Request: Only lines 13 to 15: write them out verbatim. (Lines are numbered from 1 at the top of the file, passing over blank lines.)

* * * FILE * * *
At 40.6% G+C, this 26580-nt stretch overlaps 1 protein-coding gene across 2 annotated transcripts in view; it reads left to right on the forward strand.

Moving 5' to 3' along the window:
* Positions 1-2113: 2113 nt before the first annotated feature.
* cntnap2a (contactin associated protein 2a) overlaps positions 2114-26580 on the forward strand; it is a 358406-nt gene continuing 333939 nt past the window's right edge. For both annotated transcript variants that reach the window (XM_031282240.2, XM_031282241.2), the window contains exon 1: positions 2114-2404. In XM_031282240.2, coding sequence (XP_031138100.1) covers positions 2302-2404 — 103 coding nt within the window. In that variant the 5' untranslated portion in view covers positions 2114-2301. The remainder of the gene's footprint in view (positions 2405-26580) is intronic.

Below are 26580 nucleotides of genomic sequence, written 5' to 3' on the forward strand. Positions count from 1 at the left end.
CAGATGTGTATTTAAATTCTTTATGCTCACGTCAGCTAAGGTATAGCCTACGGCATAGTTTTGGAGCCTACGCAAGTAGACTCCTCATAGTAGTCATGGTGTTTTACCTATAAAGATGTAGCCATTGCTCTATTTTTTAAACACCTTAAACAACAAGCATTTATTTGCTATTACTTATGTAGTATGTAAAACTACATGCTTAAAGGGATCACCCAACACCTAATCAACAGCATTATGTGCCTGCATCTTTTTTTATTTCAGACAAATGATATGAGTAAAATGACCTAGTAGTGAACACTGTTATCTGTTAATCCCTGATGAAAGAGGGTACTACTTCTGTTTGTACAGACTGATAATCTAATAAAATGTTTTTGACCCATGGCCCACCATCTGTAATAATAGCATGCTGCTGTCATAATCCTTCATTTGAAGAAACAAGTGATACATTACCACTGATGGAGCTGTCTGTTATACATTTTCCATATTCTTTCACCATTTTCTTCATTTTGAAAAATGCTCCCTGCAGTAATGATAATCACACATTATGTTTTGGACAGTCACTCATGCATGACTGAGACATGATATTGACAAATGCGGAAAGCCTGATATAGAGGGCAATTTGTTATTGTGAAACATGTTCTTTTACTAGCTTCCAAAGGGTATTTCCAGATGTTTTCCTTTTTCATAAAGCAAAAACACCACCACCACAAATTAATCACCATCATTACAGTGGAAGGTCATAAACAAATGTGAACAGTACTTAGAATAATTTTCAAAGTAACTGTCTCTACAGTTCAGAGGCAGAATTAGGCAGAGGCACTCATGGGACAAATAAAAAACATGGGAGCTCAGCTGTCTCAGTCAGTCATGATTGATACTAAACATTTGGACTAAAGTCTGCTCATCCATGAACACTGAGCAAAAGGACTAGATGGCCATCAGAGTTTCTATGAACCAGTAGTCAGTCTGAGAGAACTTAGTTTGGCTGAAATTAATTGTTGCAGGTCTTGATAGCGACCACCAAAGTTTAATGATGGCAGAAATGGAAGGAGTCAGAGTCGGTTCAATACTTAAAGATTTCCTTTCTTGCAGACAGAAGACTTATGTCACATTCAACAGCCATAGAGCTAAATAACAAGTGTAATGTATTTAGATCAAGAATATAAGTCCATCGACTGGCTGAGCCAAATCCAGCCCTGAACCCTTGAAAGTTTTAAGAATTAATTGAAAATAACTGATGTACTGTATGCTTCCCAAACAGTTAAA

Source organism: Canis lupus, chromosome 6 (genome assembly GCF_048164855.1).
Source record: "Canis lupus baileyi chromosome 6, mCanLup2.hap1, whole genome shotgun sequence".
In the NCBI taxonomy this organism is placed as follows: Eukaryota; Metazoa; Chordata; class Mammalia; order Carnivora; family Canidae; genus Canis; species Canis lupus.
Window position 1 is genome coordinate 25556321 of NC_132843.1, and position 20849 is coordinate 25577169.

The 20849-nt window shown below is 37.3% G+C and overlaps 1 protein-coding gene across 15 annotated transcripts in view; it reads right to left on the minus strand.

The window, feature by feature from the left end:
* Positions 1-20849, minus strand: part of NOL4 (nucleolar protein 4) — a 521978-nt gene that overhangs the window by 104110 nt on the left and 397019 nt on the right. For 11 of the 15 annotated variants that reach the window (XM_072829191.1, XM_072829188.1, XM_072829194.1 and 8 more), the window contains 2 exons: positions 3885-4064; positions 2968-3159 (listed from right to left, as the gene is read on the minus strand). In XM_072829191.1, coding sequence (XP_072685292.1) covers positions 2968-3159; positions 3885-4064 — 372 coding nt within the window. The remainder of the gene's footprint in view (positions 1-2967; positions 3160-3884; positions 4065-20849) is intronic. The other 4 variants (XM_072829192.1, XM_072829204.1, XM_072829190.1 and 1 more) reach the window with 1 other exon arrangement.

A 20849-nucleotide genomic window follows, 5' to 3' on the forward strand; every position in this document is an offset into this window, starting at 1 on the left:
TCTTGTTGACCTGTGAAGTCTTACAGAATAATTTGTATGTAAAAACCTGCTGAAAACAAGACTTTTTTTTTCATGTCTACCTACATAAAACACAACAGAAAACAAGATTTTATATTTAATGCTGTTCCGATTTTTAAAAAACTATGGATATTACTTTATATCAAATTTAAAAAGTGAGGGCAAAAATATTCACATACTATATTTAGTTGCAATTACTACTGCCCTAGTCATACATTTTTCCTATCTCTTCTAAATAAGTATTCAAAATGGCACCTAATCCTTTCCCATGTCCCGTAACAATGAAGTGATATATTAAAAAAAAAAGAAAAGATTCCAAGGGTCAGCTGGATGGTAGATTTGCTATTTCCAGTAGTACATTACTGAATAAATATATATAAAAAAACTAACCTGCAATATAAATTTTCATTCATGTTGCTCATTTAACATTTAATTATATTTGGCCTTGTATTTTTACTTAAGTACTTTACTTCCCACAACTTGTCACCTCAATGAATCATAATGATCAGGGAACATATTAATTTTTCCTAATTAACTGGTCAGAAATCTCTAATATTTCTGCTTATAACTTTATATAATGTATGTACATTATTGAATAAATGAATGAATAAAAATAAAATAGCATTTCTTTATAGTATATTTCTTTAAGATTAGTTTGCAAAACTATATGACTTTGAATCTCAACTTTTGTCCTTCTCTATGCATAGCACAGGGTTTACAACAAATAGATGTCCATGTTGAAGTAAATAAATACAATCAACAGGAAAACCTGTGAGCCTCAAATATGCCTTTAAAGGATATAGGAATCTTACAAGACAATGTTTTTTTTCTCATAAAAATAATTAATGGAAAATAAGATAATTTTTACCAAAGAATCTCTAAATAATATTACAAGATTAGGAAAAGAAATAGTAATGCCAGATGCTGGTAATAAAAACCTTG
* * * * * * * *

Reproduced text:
* Positions 1-20849, minus strand: part of NOL4 (nucleolar protein 4) — a 521978-nt gene that overhangs the window by 104110 nt on the left and 397019 nt on the right. For 11 of the 15 annotated variants that reach the window (XM_072829191.1, XM_072829188.1, XM_072829194.1 and 8 more), the window contains 2 exons: positions 3885-4064; positions 2968-3159 (listed from right to left, as the gene is read on the minus strand). In XM_072829191.1, coding sequence (XP_072685292.1) covers positions 2968-3159; positions 3885-4064 — 372 coding nt within the window. The remainder of the gene's footprint in view (positions 1-2967; positions 3160-3884; positions 4065-20849) is intronic. The other 4 variants (XM_072829192.1, XM_072829204.1, XM_072829190.1 and 1 more) reach the window with 1 other exon arrangement.

A 20849-nucleotide genomic window follows, 5' to 3' on the forward strand; every position in this document is an offset into this window, starting at 1 on the left:
TCTTGTTGACCTGTGAAGTCTTACAGAATAATTTGTATGTAAAAACCTGCTGAAAACAAGACTTTTTTTTTCATGTCTACCTACATAAAACACAACAGAAAACAAGATTTTATATTTAATGCTGTTCCGATTTTTAAAAAACTATGGATATTACTTTATATCAAATTTAAAAAGTGAGGGCAAAAATATTCACATACTATATTTAGTTGCAATTACTACTGCCCTAGTCATACATTTTTCCTATCTCTTCTAAATAAGTATTCAAAATGGCACCTAATCCTTTCCCATGTCCCGTAACAATGAAGTGATATATTAAAAAAAAAAGAAAAGATTCCAAGGGTCAGCTGGATGGTAGATTTGCTATTTCCAGTAGTACATTACTGAATAAATATATATAAAAAAACTAACCTGCAATATAAATTTTCATTCATGTTGCTCATTTAACATTTAATTATATTTGGCCTTGTATTTTTACTTAAGTACTTTACTTCCCACAACTTGTCACCTCAATGAATCATAATGATCAGGGAACATATTAATTTTTCCTAATTAACTGGTCAGAAATCTCTAATATTTCTGCTTATAACTTTATATAATGTATGTACATTATTGAATAAATGAATGAATAAAAATAAAATAGCATTTCTTTATAGTATATTTCTTTAAGATTAGTTTGCAAAACTATATGACTTTGAATCTCAACTTTTGTCCTTCTCTATGCATAGCACAGGGTTTACAACAAATAGATGTCCATGTTGAAGTAAATAAATACAATCAACAGGAAAACCTGTGAGCCTCAAATATGCCTTTAAAGGATATAGGAATCTTACAAGACAATGTTTTTTTTCTCATAAAAATAATTAATGGAAAATAAGATAATTTTTACCAAAGAATCTCTAAATAATATTACAAGATTAGGAAAAGAAATAGTAATGCCAGATGCTGGTAATAAAAACCTTG